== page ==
Often the hardest decision a person makes in their estate plan is choosing whom to serve as an agent or fiduciary. The considerations and skills required to be an effective fiduciary are not the same for every document, or in every family. Here are a few helpful tips for who to select to serve in different roles.

Advance Medical Directive

Your health care agent will make health care decisions for you if you are unable to make them yourself. This includes talking to your doctors, reviewing medical records, and making decisions about procedures, medications, and treatment. You may also authorize your agent to make decisions about what happens to your body if you pass away. Your agent may have to make difficult decisions quickly. It is important to consider who will make the decisions you would have made for yourself and honor your wishes. It is also important to select someone who is likely to be available on a moment’s notice.

Durable Power of Attorney.

Your agent under your power of attorney has the power to handle your financial and legal affairs, either as a matter of convenience or if you are unable to do so yourself. You should select someone you trust absolutely. It helps if the person is organized, detailed-orientated, and has some financial acumen. Acting as an agent under a power of attorney can be a substantial time commitment, and you should consider who will make time to fulfill these obligations if you need assistance.

Executor

Your executor is responsible for gathering your assets, paying off your debts, and then distributing the balance to the beneficiaries named in your last will and testament. Organizational skills and financial responsibility are important criteria for your executor. If your family or beneficiaries do not get along, it is important to choose someone who will be objective and fair. If you anticipate issues, talk with your attorney. Estate plans can be structured to help minimize potential conflict.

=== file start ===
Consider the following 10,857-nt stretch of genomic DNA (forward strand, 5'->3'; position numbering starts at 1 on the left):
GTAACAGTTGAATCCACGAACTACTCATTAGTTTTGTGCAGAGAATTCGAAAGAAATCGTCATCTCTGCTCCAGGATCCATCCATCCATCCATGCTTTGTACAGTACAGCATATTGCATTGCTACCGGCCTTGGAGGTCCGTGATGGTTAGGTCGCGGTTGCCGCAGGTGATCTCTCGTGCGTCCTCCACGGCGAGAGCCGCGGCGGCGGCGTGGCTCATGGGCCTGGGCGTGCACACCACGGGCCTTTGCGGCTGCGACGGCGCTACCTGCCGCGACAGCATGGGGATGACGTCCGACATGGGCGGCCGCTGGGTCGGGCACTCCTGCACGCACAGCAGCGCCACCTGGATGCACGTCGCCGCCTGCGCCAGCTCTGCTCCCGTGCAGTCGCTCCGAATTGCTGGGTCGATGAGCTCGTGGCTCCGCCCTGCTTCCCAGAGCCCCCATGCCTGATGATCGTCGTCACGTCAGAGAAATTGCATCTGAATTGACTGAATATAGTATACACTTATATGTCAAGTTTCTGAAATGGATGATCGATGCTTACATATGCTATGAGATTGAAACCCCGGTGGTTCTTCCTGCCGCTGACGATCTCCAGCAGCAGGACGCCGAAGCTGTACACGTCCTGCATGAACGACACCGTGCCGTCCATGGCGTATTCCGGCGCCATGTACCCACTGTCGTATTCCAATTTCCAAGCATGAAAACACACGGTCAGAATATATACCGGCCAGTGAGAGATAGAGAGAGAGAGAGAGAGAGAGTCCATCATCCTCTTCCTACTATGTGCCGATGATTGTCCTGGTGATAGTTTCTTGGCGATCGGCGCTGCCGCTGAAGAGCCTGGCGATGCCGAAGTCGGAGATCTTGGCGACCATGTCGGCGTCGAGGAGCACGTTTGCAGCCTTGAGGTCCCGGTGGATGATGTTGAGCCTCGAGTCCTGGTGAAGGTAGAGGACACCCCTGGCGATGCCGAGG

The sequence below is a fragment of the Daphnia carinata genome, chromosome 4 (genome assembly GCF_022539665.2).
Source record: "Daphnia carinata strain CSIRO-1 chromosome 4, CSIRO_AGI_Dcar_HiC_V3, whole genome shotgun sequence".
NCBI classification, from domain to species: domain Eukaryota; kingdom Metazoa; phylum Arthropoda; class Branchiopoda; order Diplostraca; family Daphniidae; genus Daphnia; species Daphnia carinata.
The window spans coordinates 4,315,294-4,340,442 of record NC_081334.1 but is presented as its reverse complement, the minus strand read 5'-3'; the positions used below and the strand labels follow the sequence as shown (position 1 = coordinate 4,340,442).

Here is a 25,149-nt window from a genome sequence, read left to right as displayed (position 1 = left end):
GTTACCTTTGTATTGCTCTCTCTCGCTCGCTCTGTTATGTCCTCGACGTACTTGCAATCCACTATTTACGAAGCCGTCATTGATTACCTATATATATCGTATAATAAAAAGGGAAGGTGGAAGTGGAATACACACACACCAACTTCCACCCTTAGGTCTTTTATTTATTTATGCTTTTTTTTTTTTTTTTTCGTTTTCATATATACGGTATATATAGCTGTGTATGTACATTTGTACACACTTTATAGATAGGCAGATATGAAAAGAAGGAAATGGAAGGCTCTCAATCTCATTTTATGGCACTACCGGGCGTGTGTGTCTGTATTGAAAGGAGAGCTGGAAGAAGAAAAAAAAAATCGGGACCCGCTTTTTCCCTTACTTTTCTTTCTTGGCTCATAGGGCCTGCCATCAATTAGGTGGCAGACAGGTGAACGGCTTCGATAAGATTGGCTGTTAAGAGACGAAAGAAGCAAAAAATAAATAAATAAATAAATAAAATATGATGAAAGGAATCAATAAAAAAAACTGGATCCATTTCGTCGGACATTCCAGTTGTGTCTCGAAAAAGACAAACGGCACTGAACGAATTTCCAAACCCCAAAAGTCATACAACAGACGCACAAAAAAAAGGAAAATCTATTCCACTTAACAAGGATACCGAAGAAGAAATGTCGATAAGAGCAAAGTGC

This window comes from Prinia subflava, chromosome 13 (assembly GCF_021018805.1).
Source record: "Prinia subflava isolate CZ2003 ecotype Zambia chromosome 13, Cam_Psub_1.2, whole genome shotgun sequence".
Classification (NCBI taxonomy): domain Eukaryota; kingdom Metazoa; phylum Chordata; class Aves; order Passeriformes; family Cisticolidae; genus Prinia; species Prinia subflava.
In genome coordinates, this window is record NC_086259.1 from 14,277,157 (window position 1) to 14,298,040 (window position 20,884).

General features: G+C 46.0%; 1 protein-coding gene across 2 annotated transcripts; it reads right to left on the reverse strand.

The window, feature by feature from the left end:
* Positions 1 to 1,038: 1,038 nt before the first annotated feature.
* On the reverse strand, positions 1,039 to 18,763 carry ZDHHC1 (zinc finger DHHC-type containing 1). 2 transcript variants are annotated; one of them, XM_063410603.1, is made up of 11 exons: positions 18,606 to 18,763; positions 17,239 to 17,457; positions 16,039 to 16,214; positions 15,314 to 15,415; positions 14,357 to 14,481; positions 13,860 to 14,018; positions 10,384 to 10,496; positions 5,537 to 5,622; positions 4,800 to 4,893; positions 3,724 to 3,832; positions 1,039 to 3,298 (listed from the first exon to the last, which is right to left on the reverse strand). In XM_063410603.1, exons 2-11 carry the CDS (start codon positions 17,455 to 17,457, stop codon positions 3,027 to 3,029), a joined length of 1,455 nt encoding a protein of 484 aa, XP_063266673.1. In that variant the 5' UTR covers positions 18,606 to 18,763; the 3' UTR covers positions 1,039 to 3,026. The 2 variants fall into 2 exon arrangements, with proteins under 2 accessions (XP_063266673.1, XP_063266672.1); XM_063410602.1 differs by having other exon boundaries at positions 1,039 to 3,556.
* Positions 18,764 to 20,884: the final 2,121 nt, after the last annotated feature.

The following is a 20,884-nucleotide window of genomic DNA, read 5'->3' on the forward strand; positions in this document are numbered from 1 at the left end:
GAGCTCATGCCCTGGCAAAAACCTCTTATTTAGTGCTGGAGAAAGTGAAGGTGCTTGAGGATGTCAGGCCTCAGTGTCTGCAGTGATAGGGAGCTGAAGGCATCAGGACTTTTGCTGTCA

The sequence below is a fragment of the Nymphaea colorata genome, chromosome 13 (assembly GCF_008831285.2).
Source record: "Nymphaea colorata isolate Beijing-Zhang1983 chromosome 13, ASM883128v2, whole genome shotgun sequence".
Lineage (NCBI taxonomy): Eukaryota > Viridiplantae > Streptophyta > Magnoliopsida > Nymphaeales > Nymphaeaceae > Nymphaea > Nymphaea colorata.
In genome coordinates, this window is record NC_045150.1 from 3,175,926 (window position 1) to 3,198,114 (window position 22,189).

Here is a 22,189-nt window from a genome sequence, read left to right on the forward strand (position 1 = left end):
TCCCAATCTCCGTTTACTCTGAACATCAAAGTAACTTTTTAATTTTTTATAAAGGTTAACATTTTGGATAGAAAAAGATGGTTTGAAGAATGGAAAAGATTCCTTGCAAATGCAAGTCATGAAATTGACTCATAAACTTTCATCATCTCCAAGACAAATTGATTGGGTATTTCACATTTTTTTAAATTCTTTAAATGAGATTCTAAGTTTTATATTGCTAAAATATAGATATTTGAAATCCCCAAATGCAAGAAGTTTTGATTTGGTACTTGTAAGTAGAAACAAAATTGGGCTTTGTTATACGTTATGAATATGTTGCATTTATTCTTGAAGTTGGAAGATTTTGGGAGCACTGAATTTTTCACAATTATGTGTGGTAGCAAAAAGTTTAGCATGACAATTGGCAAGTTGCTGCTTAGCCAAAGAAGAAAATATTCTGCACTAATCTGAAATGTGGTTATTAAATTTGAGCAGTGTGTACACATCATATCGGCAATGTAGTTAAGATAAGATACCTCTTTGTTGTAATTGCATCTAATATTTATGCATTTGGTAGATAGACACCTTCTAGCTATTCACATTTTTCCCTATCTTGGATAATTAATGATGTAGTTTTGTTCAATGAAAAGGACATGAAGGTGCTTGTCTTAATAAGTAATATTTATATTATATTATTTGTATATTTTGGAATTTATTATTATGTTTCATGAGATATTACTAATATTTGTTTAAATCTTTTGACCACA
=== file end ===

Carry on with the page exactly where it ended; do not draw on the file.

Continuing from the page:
Successor Trustee

Typically, people prefer to be in the initial trustee of the trusts they establish. The successor trustee will manage trust assets if you are unable to continue to act as trustee. A trustee should have the financial skills to manage your particular assets, whether that includes rental properties, investments, or ownership of a small business. Or, at least be willing to work with the appropriate professional advisors as needed. Trusts are flexible documents and serving as trustee may involve an extended time commitment. Your successor trustee should be someone who is able to serve until you expect all the trust assets to be distributed.

All of the documents listed above can be revoked or amended. As you review your documents, ideally once a year, you will wish to consider whether the agents that you appointed are still the appropriate persons. Does your successor trustee, for example, remain financially responsible, organized and able to work with professional advisors? Or, is your agent under your Advance Medical Directive still familiar with your personal health care views, including end-of -life decisions? Have people moved? Aged? As years go by, you may well decide that some changes are in order.

If you have questions about structuring your estate plan, call 757-722-0611 to schedule a consultation with an attorney. We are experienced in guiding families and individuals through the decision making process.

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